TeleSur Takes to the Airwaves
By Kari Lydersen
Infoshop News (news.infoshop.org)
Thursday, August 4, 2005
Spanish-language TV both in the US and in many Latin American countries is perhaps best known for its sensational, sex- and drama-soaked telenovelas (soap operas) and variety shows, soccer games and news segments heavy on the blood and gore of accidents or street crime.
But now, there is a new and controversial alternative available throughout the region, which eschews melodramatic telenovelas and glitzy entertainment for hard reporting on the destruction of rain forests, the effects of globalization and poverty issues, along with promoting Latin American traditional and contemporary arts and culture. TeleSur, short for Television of the South, was launched in July, broadcast by satellite from Caracas, Venezuela, where it shares space with the government-run Channel 8 station. It is partially funded by Cuba, and has bureaus in eight Latin American countries and Washington D.C., along with freelance contributors throughout Latin America and the US.
TeleSur's proponents are billing it as nothing less than a major step in community empowerment on the local level and Latin American solidarity and progress on the regional level. TeleSur vice president Aram Aharonian, a native of Uruguay, said the channel "is born out of an evident Latin American need, to rely on a source that allows all of the inhabitants of this vast region to express their own values, to broadcast their own image, to debate their own ideas and transmit their own content freely and equally."
Aharonian calls information "an inalienable right," that Latin Americans and others are denied because media is controlled by major corporations.
"From the north we are bombarded with a great quantity of information-trash that serves only to misinform us and make us dependent," he said. "Now we will start to see ourselves with our own eyes, tired of them explaining who we are, how we are, what we should be. From the north they see us in black and white -- mostly in black since we only appear on the news when we are in disgrace. In reality we are a continent in technicolor."
The channel is broadcast 24 hours a day, with bureaus in Bogota (Colombia), Brasilia (Brazil), Buenos Aires (Argentina), Caracas (Venezuela), Mexico City, Havana, Montevideo (Uruguay), La Paz (Bolivia) and Washington DC. It features news programs with reporting by representatives of local communities, for example a Colombian indigenous anchorwoman who reports wearing native dress. Along with news it features arts, dance, theater, sports, science and technology, tourism and other subjects. One program, "Nojolivud" or "No Hollywood," showcases non-Hollywood movies.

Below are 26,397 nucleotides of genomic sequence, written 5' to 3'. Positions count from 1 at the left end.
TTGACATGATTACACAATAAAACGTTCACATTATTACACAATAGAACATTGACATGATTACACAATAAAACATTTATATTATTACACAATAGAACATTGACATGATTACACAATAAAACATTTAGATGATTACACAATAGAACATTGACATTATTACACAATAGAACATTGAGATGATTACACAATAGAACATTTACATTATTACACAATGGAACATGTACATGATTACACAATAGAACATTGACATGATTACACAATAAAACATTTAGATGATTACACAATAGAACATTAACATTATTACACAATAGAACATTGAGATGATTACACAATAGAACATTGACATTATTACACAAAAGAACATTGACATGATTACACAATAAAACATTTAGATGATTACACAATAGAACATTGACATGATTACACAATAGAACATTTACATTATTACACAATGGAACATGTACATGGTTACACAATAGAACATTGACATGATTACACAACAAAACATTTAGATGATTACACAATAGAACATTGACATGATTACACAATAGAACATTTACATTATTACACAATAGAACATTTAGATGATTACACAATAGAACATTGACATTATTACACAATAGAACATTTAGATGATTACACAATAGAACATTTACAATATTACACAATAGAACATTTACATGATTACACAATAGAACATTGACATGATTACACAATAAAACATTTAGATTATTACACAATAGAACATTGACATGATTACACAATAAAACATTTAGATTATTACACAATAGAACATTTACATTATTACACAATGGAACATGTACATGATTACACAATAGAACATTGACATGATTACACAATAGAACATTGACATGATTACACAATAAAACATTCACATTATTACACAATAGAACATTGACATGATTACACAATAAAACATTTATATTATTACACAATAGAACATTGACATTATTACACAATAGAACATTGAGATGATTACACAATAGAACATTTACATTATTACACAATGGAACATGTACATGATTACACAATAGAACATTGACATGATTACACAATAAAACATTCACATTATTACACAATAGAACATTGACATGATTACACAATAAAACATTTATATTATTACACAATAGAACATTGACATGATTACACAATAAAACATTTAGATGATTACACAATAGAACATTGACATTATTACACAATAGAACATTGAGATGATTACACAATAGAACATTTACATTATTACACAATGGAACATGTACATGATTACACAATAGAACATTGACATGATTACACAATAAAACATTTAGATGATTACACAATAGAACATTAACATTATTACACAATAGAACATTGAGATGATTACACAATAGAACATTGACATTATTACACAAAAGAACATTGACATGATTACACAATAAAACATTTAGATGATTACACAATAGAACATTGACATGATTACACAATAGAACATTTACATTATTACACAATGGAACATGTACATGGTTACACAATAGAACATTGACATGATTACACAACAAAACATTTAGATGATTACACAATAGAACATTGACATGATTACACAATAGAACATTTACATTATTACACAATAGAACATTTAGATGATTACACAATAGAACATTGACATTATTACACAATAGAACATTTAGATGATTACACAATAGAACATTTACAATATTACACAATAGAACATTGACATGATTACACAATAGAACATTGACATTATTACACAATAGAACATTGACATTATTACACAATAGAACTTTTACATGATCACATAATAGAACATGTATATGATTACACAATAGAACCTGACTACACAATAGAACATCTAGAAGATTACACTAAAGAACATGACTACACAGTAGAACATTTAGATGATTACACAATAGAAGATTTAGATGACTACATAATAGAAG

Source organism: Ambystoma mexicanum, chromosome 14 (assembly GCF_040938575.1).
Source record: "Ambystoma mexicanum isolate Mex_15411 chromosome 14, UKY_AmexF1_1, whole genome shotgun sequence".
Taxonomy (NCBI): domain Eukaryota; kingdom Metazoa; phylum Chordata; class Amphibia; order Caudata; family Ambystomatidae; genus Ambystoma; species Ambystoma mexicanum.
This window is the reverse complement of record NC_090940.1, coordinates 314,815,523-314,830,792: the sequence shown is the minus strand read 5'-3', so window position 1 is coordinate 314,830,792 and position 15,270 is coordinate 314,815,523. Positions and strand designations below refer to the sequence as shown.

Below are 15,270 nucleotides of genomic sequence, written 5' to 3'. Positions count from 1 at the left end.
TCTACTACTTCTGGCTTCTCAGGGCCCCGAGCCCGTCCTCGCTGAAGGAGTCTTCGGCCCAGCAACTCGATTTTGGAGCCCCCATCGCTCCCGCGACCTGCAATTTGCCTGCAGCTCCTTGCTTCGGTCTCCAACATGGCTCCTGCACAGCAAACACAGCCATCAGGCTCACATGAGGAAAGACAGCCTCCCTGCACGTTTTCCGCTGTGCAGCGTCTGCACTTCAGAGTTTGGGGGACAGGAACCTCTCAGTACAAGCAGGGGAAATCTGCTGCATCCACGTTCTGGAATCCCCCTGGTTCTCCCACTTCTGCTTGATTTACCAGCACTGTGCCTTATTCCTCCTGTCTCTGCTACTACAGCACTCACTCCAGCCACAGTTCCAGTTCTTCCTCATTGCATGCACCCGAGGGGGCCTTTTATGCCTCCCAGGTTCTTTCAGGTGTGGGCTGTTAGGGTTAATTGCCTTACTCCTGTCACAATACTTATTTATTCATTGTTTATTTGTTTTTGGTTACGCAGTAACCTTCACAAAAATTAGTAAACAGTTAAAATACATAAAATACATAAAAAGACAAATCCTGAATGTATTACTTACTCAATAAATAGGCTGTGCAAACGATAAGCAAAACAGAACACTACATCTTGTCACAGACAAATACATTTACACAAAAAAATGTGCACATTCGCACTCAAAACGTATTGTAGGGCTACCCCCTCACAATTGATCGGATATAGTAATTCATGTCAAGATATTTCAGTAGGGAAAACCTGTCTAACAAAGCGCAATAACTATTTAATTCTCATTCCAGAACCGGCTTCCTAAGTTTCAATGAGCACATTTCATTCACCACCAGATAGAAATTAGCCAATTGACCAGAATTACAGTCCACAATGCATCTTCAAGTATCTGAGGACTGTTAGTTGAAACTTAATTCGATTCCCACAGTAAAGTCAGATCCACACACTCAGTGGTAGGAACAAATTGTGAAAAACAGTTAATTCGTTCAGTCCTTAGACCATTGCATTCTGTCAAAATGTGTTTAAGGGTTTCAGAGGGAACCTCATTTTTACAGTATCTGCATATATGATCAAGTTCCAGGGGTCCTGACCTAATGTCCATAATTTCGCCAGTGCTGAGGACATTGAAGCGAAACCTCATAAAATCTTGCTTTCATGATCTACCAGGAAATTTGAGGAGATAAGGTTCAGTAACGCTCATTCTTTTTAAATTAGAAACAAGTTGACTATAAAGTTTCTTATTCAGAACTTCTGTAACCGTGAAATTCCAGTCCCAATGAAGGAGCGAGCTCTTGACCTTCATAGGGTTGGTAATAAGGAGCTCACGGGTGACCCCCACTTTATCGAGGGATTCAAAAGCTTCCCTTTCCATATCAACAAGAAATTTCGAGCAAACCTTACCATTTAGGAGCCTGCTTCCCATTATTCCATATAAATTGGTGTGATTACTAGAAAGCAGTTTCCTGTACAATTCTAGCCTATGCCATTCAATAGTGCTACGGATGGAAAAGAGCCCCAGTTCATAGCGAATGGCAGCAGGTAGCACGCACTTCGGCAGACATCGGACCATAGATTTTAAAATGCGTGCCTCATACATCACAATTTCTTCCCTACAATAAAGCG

TeleSur is meant to emphasize democratic production as much as possible; Aharonian says, "TeleSur doesn't look only for spectators, we need collaborators ready to build a new model of television."
But opponents of Venezuelan president Hugo Chavez charge that the channel will be an outlet for state propaganda. Aside from the state-run channel in Venezuela, anti-Chavez forces control much of the country's private media, and they have often charged the popular president with censoring the press. Chavez supporters counter that media controls instituted within the past year by the president, who won a recall vote by 59 percent last summer, are aimed at containing sex and violence on television and slander, not at stifling political debate. During the 2002 coup against Chavez, the country's four major TV stations, which Chavez likes to call "the four horsemen of the apocalypse," ran a deluge of anti-Chavez ads for free. The stations - Venevision, RCTV, Globovision and Televen - stopped broadcasting news entirely, resorting to Hollywood movie reruns and cartoons, when Chavez returned to power after the coup.
"The media in Venezuela presents a very strong, specific point of view that is very right wing," said Victoria Cervantes, a Chicago-based independent journalist who has visited Venezuela several times. "It's absolutely anti-Chavez on domestic issues and pro-US on international issues. And the rest of the programming is junky telenovelas. Also in other Latin American countries - Mexico, Colombia, Honduras - the content is similar, it's very mainstream and represents the dominant power groups very blatantly. You definitely don't see people's struggles and people's real daily lives [in most Latin American media]."